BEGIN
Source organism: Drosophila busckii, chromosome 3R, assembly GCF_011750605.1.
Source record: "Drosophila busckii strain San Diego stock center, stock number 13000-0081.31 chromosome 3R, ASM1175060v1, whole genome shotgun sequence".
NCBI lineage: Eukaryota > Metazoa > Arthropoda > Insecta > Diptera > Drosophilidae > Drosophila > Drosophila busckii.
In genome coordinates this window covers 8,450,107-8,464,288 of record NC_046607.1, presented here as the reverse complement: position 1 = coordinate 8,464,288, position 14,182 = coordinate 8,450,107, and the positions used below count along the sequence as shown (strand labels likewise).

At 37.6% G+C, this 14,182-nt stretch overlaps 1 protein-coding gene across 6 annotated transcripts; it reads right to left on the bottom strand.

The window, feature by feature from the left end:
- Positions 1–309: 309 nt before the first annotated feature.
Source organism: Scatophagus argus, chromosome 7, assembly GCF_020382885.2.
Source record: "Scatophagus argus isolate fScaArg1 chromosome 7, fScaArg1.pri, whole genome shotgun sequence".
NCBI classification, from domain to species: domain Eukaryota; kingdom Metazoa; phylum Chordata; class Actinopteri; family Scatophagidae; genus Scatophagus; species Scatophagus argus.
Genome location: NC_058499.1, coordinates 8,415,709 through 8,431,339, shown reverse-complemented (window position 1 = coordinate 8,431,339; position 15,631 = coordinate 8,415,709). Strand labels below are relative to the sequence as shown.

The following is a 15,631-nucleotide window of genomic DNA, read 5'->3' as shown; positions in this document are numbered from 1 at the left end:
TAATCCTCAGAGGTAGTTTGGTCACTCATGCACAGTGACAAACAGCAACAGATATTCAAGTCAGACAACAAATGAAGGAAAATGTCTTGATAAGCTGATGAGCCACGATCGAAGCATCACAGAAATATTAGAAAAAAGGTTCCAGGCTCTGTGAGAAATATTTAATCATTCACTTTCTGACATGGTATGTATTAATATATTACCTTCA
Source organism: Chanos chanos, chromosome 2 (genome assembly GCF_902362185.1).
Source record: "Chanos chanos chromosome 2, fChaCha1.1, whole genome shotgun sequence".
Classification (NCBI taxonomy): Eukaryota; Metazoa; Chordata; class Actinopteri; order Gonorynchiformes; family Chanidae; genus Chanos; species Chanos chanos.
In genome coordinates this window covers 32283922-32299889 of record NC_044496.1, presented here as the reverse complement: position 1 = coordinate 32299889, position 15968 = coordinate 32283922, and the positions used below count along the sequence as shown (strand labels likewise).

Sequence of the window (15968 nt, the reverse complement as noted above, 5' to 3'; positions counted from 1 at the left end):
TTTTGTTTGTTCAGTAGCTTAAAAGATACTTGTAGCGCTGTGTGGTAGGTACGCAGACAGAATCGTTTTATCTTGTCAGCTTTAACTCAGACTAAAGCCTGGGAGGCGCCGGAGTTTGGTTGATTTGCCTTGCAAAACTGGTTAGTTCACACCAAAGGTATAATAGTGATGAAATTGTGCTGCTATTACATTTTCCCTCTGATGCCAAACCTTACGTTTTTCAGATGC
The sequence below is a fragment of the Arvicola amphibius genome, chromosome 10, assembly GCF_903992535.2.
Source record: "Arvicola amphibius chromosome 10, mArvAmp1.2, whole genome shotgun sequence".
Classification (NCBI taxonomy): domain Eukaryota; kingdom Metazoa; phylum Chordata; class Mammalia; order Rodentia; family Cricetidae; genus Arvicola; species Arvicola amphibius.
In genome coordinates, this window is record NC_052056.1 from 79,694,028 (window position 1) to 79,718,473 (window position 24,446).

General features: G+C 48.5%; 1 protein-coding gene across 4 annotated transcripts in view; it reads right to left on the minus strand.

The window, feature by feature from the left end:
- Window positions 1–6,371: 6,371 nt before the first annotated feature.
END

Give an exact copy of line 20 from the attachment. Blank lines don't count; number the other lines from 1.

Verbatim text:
The sequence below is a fragment of the Arvicola amphibius genome, chromosome 10, assembly GCF_903992535.2.